Rebasing is better than merging when you want to avoid adding more commits to the history of the main branch than necessary. Merging is easy and simple, but it introduces new commit every time you merge a branch. In a group project, you will have people continuously contributing to the project, which may mean continuous merging. Hence, the introduction of multiple numbers of commits. This is why rebasing is better in certain scenarios.

Git Workflow

Git is a powerful tool, leveraging it effectively in software development is important. This is where the approach of the git workflow comes in. A good git workflow suited to an organisation’s requirements can do wonders. That’s why the senior team members try to make sure the software development pipeline is as optimised as possible.

There may be a different set of workflows for different teams based on their individual requirements. These requirements encompass the culture/mind-set followed in the individual team.

A good workflow:

  • Is as optimized as possible
  • is compatible with the work culture
  • Is easy to scale

Normally, you wouldn’t have just one master branch and one or two feature branches in actual software development. There will be many more branches that will serve specific purposes.

Here are examples of few already existing standard workflows:

  • Centralized workflow – In this kind of workflow you have only one branch where everyone commits the changes to.
  • Gitflow workflow – Makes use of multiple branches, where you have intermediary branches.
  • Git feature branch workflow – The code for features is written in a single dedicated branch which is merged to master branch.
  • Forking workflow – Has two repositories for a developer to work with.

Let’s look at git workflow:

Here, you can see there are multiple branches; master, hotfix, release, develop, feature. Let’s understand the roles of these.

  • Feature – This is a representation of all the features there may be. This branch is the one that most junior developer will be working with. All features of the software are coded in these branches. The dev’s pull the master branch into their local systems and then create a pull request and do their work and then their work is reviewed by a senior member. If it is approved, then the branch is merged onto the Develop branch.
  • Develop – This is the branch where all the features are merged onto. So it contains all of the functional code for the software. And once all there are a good number features on this branch it is merged onto the release branch.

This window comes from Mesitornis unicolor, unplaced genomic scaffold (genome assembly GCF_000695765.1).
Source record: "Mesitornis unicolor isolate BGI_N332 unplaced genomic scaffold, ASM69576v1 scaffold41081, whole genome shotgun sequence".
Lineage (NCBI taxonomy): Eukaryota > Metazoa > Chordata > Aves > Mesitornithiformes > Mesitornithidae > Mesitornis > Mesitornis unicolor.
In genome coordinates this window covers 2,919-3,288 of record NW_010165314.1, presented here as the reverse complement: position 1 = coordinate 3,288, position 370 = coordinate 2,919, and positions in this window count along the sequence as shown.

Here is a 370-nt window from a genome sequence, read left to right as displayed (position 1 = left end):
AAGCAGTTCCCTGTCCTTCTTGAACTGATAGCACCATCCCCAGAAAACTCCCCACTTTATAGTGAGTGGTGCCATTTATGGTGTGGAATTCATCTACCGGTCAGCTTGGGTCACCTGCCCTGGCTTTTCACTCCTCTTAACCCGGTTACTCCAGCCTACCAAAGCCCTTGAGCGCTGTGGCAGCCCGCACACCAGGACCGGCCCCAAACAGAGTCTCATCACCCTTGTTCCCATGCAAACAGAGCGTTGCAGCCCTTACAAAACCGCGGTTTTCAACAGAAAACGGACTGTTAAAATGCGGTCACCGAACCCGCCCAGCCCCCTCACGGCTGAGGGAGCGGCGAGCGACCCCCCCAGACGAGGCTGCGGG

• Release – This is the branch where all of the code is reviewed for extra bugs, release preparation is done, and the documentation is completed. Then the release branch is merged with the master branch.
  • Master – This is the branch where the code is tagged with a version and is pushed to building, testing and deployment according to the schedule.
  • Hotfix – This branch as the names suggest is used to make quick fixes to the code. This branch allows for workflow interruption free bug resolution. It also quick and serves the singular purpose of solving bugs.

This is how a generic git workflow works. Organisations usually implement one version or another of this.


We learned a lot of things in this git tutorial. From what source code management is, why is it so important in software development, what git is, why is git so helpful, what are basic commands to use in git, what is branching, merging, rebasing, git workflow. I hope it was as fun for you learning as it was for me trying to explain all of these things in detail.

“When you do things right, people won’t be sure you’ve done anything at all”. This quote from Futurama illustrates git’s role the best in software development. It is a very helpful tool that doesn’t get enough of the recognition it deserves. It helps us to manage and to organize all of our code and play an integral part of the software development process. The best part is that it is completely free. So go ahead, use git wherever you can, it will be good practice for when you are in a professional environment.

If you found this git tutorial helpful, and wish to learn more such concepts, join Great Learning Academy’s free online courses today!